I try to catch most horror films during their theatrical release. This is because I firmly believe that every dollar you spend at the box office is a vote cast for the kind of movies you want to see produced. I want more horror movies, so I support horror movies with my hard-earned cash. The trouble is, of course, that you don’t know if a movie is any good until after you’ve plunked down your $8.50 for the ticket. I try to avoid reading advance reviews, because I find they color my perception too much, so my only resource in deciding whether or not to see a movie is its preview, which we all know can be horribly misleading.
I skipped The Chernobyl Diaries because it looked terrible, and I missed Abraham Lincoln: Vampire Hunter because I want to cast my vote for horror movie intended to actually be scary. I shelled out some bucks to see The Devil Inside back in February, and turned out to be to one person aside from the director’s mother that actually liked the film (and I’m just assuming about dude’s mom). Demonic possession movies just work for me, owing to a massive childhood fear of The Exorcist. So when I saw the trailer for The Possession, I thought it looked pretty promising, despite its being PG-13. It had a strong cast and some pretty creepy visuals, and it had been so long since a horror movie opened in a theater near me, so the decision was a no-brainer. Unfortunately, so was the film.
The Possession claims to be inspired by true events, but it turns out the true event is that someone was selling a box on Ebay that they claimed contained a Jewish demon, or Dybbuk. Several people have bought and sold the box, each claiming strange phenomena and nightmares (plus the scent of cat urine and Jasmine flowers – you take the good with the bad, I guess) had followed the purchase--claims that surely increased the value of the box with each resale. The worst things reported to have happened were an uncannily-times stroke and some hair falling out. Nothing about possession, fork stabbings, or swarms of moths as portrayed in the movie. But hey, a horror movie about lost hair just doesn’t sell tickets.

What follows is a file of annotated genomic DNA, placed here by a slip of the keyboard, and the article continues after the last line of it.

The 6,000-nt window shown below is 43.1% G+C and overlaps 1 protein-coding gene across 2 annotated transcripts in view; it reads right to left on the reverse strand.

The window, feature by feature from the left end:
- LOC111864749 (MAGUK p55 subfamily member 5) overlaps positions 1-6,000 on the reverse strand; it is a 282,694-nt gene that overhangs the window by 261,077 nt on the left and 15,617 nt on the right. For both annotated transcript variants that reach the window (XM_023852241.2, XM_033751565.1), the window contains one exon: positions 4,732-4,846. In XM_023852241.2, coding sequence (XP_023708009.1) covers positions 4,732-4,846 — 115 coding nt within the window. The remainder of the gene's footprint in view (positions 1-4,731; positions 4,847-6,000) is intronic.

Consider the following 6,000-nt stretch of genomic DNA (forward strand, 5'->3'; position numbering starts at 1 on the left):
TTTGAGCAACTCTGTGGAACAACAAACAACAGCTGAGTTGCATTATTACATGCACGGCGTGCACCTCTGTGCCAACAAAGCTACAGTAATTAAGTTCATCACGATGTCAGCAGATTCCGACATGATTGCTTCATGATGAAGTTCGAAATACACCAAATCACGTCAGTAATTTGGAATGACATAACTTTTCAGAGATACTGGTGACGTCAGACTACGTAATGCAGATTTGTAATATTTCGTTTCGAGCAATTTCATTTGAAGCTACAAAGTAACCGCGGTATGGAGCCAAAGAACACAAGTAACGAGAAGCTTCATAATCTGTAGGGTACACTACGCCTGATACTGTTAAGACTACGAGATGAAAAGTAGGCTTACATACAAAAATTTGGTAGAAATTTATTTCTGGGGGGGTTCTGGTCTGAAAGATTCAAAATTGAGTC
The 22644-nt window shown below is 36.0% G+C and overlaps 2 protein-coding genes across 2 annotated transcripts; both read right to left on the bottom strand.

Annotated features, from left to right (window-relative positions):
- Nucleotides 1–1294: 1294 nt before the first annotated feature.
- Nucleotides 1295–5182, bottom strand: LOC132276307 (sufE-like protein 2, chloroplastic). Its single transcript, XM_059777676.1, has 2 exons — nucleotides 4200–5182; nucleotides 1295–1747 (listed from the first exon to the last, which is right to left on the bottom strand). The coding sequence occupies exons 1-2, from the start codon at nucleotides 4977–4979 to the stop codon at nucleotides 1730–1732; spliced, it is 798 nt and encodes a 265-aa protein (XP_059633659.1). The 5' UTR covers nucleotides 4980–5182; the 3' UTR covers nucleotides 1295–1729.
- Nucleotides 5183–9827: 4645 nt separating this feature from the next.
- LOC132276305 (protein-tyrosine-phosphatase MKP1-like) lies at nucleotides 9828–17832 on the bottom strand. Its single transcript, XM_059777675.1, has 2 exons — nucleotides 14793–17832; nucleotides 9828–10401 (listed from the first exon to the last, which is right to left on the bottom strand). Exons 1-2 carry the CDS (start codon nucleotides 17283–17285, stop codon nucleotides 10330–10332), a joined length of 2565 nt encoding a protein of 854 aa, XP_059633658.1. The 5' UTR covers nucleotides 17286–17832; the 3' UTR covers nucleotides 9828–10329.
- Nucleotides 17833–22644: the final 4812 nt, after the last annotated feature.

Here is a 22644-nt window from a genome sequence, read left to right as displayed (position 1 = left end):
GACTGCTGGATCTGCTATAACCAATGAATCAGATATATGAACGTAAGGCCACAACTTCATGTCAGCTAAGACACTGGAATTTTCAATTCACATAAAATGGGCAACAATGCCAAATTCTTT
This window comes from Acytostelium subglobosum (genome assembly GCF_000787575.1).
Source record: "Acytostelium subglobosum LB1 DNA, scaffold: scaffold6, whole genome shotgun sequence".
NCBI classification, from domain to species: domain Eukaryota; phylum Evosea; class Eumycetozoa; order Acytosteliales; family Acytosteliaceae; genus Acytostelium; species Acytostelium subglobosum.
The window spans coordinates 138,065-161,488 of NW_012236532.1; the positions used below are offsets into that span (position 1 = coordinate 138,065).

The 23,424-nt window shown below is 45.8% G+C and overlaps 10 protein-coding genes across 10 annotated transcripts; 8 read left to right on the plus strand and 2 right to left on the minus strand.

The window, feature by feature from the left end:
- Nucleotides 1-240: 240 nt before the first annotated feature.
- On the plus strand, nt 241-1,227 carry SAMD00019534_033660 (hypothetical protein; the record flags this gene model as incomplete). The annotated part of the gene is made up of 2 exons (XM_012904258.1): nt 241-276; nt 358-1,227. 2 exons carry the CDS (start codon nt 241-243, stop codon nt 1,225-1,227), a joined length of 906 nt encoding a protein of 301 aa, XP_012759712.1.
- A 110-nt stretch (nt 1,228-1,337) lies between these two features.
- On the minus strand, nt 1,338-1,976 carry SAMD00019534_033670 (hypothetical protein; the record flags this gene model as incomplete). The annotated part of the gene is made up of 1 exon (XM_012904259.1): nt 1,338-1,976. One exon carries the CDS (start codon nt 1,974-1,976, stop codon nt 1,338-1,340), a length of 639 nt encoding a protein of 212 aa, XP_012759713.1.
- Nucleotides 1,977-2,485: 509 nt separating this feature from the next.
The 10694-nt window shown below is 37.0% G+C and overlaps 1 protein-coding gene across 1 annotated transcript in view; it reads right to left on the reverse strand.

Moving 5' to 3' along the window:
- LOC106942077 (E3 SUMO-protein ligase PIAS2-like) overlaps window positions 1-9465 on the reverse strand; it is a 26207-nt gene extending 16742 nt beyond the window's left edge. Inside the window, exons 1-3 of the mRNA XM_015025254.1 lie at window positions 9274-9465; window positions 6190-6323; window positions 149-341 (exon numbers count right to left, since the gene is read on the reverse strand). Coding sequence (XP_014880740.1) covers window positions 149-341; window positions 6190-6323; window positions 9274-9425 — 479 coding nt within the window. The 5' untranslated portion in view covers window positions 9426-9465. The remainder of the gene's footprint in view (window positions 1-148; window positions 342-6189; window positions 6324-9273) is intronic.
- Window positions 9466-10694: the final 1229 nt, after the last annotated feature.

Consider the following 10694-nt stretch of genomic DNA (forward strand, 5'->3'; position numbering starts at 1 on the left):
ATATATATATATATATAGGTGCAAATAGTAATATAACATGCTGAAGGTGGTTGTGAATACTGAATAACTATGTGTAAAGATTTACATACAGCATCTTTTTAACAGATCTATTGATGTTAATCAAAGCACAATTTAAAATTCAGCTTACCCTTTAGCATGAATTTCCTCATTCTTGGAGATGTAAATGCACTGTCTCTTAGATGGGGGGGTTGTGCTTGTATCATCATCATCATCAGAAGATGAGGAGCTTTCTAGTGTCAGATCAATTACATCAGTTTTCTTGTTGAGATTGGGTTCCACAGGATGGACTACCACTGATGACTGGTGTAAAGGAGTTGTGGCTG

Anything even remotely creepy in the film had already been covered in the preview, and all the “scares” just fell utterly flat. The Possession, notably, resists the well-worn staple of mainstream horror, the jump-scare. Instead, it builds up a slight amount of tension, then projects the scare a mile away, revealing the scary figure looming behind someone early enough that when the character finally sees it, it has become another piece of set-dressing for the audience. I’ll take jump scares over this any day.
What The Possession doesn’t steal from The Exorcist it cribs from recycled American J-horror. Yeah, fingers emerging from the back of someone’s throat seems like a scary idea, but that same kind of thing was done way better in The Grudge.
On the upside, the performances were very good, with Jeffrey Dean Morgan and Kyra Sedgewick as recently divorced parents juggling childrearing duties, each giving a heartfelt and real performance. Likewise, the young girl who played the recipient of the shiny, new demon did an admirable job. So much so that the film really should have worked. I was sucked in by the relationships and the characters, but that never translated into horror at seeing their lives torn apart by demonic possession.
So, a total waste of money, right? Not entirely. This is one of those cases where the experience of going to the theater for a communal experience really paid off. As utterly ineffective “scares” and disappointment piled up, I became increasingly fascinated by the 2 teenage girls in the front row (and not for the reason you think, perv). They were screaming at everything and getting off priceless one-liners like “Do NOT touch the box!” in total seriousness. One of them drew her legs up to her chest and was peeking out at the screen from behind her knees. When something “scary” would happen, she wouldn’t just look away, but turn her whole body away, nearly in a laying position. At one point I thought she was literally going to start crying. It got to the point the whenever the tension would start to amp up, I’d stop watching the movie and watch them instead. Grizzled horror movie veteran that I am, I found this hilarious.
Near the end it got so intense for them that the one with the stronger constitution started making dumb jokes just to calm the other down. Then they started to get giggly, which might have annoyed me at a movie I was into, but in this case I was just interested in their coping techniques. Then, in mid-giggle the movie pulled out its one and only effective jump-scare, and they simultaneously erupted into blood-curdling screams that put to shame anything onscreen. That was it, directly behind them, I let out a howl of laughter and for the first time that night I thought to myself, “I’m so glad I saw this in the theater.”
It just goes to show that no matter how trite and overdone these horror conventions might be to us, jaded hardcore horror fans that we are, it’s always someone’s first scary movie. It would serve us well to remember that most horror films that get a national release were not made for us who count Martyrs and The Devil’s Rejects among our favorites. They’re made for the widest possible audience—the ones who might catch one horror movie a year, and a PG-13 one at that.